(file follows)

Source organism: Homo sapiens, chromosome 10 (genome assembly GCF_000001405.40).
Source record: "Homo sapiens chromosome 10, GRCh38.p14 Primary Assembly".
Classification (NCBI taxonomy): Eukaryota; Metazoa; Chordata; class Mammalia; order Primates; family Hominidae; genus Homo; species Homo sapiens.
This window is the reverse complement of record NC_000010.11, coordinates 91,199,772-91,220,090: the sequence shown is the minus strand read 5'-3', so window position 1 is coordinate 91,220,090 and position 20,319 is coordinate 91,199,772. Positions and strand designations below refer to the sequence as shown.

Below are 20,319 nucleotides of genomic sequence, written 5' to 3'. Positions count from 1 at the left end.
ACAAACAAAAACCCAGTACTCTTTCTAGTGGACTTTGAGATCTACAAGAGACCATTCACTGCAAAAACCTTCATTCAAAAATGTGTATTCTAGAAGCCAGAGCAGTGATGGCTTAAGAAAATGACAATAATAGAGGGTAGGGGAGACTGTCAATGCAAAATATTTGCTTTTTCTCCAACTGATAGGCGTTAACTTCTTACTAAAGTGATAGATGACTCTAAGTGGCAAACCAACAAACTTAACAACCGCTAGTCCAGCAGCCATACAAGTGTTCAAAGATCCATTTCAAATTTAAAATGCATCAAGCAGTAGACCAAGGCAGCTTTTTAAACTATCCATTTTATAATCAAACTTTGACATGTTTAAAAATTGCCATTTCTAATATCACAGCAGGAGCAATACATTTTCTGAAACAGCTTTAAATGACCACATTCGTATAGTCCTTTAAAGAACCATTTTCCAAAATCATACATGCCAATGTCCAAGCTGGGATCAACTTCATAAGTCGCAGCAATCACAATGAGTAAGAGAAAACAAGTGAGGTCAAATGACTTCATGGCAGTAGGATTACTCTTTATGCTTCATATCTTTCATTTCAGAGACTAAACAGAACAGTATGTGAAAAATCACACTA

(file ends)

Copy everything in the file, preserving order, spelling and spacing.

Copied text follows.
Source organism: Homo sapiens, chromosome 10 (genome assembly GCF_000001405.40).
Source record: "Homo sapiens chromosome 10, GRCh38.p14 Primary Assembly".
Classification (NCBI taxonomy): Eukaryota; Metazoa; Chordata; class Mammalia; order Primates; family Hominidae; genus Homo; species Homo sapiens.
This window is the reverse complement of record NC_000010.11, coordinates 91,199,772-91,220,090: the sequence shown is the minus strand read 5'-3', so window position 1 is coordinate 91,220,090 and position 20,319 is coordinate 91,199,772. Positions and strand designations below refer to the sequence as shown.

Below are 20,319 nucleotides of genomic sequence, written 5' to 3'. Positions count from 1 at the left end.
ACAAACAAAAACCCAGTACTCTTTCTAGTGGACTTTGAGATCTACAAGAGACCATTCACTGCAAAAACCTTCATTCAAAAATGTGTATTCTAGAAGCCAGAGCAGTGATGGCTTAAGAAAATGACAATAATAGAGGGTAGGGGAGACTGTCAATGCAAAATATTTGCTTTTTCTCCAACTGATAGGCGTTAACTTCTTACTAAAGTGATAGATGACTCTAAGTGGCAAACCAACAAACTTAACAACCGCTAGTCCAGCAGCCATACAAGTGTTCAAAGATCCATTTCAAATTTAAAATGCATCAAGCAGTAGACCAAGGCAGCTTTTTAAACTATCCATTTTATAATCAAACTTTGACATGTTTAAAAATTGCCATTTCTAATATCACAGCAGGAGCAATACATTTTCTGAAACAGCTTTAAATGACCACATTCGTATAGTCCTTTAAAGAACCATTTTCCAAAATCATACATGCCAATGTCCAAGCTGGGATCAACTTCATAAGTCGCAGCAATCACAATGAGTAAGAGAAAACAAGTGAGGTCAAATGACTTCATGGCAGTAGGATTACTCTTTATGCTTCATATCTTTCATTTCAGAGACTAAACAGAACAGTATGTGAAAAATCACACTA